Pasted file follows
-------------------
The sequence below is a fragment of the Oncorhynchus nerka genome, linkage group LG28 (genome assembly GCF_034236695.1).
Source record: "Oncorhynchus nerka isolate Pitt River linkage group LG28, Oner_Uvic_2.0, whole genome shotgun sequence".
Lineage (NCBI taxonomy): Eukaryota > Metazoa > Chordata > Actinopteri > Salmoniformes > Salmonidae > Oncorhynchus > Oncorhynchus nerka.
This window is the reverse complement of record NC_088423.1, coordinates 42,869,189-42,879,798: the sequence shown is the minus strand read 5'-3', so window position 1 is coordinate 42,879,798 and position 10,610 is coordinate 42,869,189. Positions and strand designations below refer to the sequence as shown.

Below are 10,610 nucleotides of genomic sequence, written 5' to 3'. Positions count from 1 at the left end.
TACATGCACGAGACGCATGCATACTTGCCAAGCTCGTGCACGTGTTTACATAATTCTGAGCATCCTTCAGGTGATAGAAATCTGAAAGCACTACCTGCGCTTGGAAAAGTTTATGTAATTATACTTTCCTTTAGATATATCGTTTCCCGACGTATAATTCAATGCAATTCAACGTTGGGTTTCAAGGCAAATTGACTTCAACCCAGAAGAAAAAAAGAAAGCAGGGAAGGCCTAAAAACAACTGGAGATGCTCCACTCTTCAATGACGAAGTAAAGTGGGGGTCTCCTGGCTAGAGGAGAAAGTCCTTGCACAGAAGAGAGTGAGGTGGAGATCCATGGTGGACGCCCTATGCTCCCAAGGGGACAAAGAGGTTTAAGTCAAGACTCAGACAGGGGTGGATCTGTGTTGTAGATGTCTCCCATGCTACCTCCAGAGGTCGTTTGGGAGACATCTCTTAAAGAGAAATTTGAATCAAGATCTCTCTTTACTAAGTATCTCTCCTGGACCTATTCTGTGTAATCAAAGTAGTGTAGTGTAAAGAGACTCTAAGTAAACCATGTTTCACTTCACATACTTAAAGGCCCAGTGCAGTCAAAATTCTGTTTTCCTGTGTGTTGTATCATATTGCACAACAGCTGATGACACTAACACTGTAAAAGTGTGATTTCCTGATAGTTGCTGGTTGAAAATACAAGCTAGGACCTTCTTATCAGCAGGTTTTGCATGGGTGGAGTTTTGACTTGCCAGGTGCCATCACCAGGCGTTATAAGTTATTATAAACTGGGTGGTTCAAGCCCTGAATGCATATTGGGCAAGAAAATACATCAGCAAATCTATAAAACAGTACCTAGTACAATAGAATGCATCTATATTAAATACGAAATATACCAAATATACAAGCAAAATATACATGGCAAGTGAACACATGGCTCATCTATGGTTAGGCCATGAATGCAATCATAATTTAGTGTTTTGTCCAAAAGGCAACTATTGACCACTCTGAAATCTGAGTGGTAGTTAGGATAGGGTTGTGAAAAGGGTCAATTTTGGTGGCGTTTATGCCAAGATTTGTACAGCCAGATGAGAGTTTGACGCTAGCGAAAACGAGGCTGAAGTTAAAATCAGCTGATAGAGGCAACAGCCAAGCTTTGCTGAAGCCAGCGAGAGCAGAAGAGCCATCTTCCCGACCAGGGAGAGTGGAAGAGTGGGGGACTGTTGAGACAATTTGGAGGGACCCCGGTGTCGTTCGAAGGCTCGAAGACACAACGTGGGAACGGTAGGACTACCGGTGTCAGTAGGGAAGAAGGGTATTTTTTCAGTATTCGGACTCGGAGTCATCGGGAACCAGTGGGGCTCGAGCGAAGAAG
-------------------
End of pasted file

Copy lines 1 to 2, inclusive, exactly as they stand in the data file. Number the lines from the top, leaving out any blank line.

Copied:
The sequence below is a fragment of the Oncorhynchus nerka genome, linkage group LG28 (genome assembly GCF_034236695.1).
Source record: "Oncorhynchus nerka isolate Pitt River linkage group LG28, Oner_Uvic_2.0, whole genome shotgun sequence".